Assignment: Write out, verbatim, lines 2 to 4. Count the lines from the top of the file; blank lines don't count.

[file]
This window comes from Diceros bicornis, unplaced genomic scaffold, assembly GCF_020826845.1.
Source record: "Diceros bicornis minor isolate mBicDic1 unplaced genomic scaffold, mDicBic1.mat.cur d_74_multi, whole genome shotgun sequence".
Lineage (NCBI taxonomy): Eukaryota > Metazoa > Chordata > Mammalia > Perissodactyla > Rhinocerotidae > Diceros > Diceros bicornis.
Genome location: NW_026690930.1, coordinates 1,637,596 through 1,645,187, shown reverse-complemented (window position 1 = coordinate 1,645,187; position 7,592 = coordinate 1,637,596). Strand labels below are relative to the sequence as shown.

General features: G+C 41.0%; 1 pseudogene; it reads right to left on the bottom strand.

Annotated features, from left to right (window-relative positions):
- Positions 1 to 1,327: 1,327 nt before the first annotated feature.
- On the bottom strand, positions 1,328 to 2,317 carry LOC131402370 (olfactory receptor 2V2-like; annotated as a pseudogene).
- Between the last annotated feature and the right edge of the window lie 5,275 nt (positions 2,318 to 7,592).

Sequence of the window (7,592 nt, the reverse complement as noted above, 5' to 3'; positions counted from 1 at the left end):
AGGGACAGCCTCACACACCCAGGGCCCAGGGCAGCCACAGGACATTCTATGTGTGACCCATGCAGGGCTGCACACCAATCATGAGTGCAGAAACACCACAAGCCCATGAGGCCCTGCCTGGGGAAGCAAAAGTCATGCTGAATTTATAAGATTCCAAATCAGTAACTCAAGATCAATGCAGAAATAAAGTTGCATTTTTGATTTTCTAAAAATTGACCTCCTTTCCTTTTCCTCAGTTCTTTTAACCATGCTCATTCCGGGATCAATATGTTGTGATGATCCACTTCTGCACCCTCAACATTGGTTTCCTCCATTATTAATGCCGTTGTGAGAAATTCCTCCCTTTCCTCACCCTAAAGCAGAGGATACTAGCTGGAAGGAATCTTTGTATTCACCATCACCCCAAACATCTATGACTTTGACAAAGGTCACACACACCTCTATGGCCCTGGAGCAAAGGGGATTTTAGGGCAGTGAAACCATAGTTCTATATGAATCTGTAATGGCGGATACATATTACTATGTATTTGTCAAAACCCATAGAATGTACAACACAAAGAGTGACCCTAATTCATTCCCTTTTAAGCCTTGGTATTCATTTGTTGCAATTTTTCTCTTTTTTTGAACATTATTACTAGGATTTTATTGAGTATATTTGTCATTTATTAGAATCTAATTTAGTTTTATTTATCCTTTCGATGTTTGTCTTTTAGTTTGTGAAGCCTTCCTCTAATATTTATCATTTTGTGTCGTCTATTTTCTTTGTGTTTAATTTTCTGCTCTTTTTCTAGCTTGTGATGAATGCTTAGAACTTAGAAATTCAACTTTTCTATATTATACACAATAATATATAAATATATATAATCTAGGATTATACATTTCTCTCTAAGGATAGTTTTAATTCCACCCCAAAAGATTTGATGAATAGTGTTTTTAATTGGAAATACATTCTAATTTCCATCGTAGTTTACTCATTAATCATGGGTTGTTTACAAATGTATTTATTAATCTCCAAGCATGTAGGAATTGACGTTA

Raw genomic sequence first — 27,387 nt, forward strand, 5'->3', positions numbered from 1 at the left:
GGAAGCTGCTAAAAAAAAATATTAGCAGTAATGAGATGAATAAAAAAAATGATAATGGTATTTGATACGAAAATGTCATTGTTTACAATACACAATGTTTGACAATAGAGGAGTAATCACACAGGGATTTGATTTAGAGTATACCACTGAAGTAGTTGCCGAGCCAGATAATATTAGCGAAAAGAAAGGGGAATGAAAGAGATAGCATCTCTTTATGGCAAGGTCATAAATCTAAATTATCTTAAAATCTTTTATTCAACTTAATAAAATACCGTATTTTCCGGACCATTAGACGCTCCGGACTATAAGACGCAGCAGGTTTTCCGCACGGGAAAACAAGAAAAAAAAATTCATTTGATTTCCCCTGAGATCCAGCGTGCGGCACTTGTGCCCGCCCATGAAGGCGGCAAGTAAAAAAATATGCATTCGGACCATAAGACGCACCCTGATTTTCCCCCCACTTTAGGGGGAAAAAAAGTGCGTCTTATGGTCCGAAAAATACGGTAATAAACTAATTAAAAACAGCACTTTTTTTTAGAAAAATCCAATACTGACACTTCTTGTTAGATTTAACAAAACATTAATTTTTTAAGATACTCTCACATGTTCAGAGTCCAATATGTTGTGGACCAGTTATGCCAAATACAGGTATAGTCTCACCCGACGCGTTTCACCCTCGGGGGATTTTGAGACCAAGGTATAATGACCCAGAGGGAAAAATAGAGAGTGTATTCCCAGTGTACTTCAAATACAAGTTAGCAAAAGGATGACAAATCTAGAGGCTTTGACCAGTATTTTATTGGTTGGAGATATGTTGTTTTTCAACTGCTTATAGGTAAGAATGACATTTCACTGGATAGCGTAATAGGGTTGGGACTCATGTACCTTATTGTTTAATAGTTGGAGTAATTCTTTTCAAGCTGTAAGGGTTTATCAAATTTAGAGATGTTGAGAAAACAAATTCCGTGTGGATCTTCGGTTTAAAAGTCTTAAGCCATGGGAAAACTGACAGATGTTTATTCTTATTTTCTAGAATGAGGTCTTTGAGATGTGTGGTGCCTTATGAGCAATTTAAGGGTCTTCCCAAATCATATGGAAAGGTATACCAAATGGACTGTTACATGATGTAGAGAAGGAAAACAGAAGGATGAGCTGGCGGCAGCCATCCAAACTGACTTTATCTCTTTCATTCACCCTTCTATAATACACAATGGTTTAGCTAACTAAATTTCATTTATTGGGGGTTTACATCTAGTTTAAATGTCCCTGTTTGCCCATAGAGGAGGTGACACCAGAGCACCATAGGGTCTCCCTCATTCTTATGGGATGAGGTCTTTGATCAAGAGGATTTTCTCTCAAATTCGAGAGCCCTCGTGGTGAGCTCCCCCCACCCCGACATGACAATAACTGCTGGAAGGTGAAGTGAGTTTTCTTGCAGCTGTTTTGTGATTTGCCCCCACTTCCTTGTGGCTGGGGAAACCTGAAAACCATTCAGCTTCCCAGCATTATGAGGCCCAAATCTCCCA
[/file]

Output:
Source record: "Diceros bicornis minor isolate mBicDic1 unplaced genomic scaffold, mDicBic1.mat.cur d_74_multi, whole genome shotgun sequence".
Lineage (NCBI taxonomy): Eukaryota > Metazoa > Chordata > Mammalia > Perissodactyla > Rhinocerotidae > Diceros > Diceros bicornis.
Genome location: NW_026690930.1, coordinates 1,637,596 through 1,645,187, shown reverse-complemented (window position 1 = coordinate 1,645,187; position 7,592 = coordinate 1,637,596). Strand labels below are relative to the sequence as shown.